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What will courts look like with the new norm under COVID-19?

Governor Baker announced a 4 step phase approach to reopen the economy. So what is likely going to happen when courts open back up? The newest Supreme Judicial Court order has marked June 1, 2020 as the date that courts will open up again, and July 1, 2020 is the first day for jury trials.


Without a cure and vaccine it is difficult to see that the court will want to bring hundreds of people together on June 1st in a packed court house. Different court houses may have different plans depending on their needs and situations. With that in mind what are some changes we are going to see?


The courts will continue to limit the amount of people coming to court


Courts are going to prioritize certain cases. With the backlog the courts are going to be overwhelmed. With that being the case, the court are going to make certain cases a priority. Emergency hearings and people in custody are going to be the cases that the courts hear first. Arraignments, bail reviews, restraining orders are the types of cases still being heard in court during the shut down mostly on the phone. Once the courts opens up, these are the types of cases the court will hear first.


Encouraging people to wear PPE and social distancing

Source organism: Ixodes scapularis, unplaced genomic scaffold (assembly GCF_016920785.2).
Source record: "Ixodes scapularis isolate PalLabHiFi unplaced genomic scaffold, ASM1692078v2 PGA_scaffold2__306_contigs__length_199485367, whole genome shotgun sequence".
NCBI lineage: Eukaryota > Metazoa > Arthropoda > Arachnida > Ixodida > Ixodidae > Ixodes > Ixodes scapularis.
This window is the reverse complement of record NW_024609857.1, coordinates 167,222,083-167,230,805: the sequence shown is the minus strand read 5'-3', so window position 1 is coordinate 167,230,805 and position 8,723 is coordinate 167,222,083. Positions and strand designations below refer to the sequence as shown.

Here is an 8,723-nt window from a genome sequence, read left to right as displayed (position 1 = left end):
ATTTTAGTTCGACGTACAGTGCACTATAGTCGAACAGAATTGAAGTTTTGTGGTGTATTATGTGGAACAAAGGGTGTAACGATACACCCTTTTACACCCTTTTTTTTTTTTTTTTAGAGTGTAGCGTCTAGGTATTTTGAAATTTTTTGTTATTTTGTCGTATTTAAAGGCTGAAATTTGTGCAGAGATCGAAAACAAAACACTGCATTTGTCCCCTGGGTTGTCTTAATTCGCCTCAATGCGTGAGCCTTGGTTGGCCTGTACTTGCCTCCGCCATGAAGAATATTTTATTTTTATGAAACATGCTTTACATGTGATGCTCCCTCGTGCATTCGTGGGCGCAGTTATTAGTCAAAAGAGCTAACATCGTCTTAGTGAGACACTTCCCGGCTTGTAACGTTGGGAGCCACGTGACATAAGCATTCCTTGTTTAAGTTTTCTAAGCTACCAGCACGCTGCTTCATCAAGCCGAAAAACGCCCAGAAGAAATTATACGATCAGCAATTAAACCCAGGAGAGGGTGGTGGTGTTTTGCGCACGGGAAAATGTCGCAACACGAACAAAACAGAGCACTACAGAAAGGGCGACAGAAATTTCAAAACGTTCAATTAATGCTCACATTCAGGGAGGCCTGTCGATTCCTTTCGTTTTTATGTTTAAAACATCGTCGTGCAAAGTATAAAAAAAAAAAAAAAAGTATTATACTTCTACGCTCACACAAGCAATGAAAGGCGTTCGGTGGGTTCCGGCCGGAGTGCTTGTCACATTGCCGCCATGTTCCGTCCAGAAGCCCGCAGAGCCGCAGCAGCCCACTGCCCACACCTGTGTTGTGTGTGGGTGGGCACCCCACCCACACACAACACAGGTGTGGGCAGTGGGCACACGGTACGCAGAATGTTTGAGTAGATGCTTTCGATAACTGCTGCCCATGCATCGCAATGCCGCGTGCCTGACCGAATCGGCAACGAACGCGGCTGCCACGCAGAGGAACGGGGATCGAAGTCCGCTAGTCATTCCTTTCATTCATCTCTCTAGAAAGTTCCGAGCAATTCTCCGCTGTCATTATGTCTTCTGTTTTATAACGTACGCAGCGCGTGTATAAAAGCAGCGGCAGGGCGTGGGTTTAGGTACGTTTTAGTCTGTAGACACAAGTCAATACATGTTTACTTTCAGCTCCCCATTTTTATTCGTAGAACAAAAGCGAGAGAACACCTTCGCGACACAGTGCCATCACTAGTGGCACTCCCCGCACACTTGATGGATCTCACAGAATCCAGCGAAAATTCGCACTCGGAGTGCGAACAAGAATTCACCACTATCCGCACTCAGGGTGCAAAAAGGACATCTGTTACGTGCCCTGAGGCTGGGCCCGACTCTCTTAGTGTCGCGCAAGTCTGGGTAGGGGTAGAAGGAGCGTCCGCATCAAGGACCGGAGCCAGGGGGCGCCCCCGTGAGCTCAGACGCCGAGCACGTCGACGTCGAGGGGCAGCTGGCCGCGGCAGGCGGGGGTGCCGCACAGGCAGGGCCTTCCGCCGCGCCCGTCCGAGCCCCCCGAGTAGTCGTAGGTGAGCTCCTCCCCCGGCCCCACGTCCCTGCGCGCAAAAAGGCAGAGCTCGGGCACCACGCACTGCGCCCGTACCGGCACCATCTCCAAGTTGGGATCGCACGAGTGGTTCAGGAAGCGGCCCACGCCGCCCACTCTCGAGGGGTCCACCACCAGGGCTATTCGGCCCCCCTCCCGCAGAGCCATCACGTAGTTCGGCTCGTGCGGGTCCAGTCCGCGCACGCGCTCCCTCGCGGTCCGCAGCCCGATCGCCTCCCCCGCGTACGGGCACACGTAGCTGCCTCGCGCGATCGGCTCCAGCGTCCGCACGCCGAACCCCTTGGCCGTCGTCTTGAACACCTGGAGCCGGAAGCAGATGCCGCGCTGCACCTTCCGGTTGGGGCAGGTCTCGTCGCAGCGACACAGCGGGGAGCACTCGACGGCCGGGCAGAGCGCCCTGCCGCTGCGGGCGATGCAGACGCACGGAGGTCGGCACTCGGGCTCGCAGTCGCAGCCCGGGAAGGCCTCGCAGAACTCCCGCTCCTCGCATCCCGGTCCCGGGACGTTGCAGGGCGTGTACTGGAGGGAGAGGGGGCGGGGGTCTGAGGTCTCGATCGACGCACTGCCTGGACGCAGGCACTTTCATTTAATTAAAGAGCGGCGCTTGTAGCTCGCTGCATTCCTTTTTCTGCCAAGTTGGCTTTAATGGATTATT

Once the courts opens up, people coming into the court house will likely be encouraged to not cluster together and to wear masks if possible. This will be a huge change for the courts as courts generally do not allow face coverings or hats inside the court room. With the new world, courts will likely encourage face coverings. Normally, court rooms are packed with people waiting for their cases to be called. Courts will likely change people waiting in court for their cases to promote social distancing. Instead, people may be asked to spread out in the gallery, in the court house, or even wait outside.


Telephone and video conference will be encouraged


With the current court shut down, the courts have increasingly turned to telephone and video conference to deal with court business. The state courts have been very slow in implementing technology and the shut down has forced them into that direction. Seeing the courts will want to limit the amount of people coming to court, technology is the likely bridge to fill in the void.


Jury trials won't start on July 1, 2020


There will be a new normal. One of the fundamental rights is a trial by jury. No matter how many changes are made, a defendant's trial rights of facing their accuser in court and a right to a trial by jury won't be among them. Right now the target date is July 1, 2020 to conduct jury trials. With a lot of public being concerned about COVID-19 issues, and the fear of a second wave in the fall, January may be a more realistic jury trial date.





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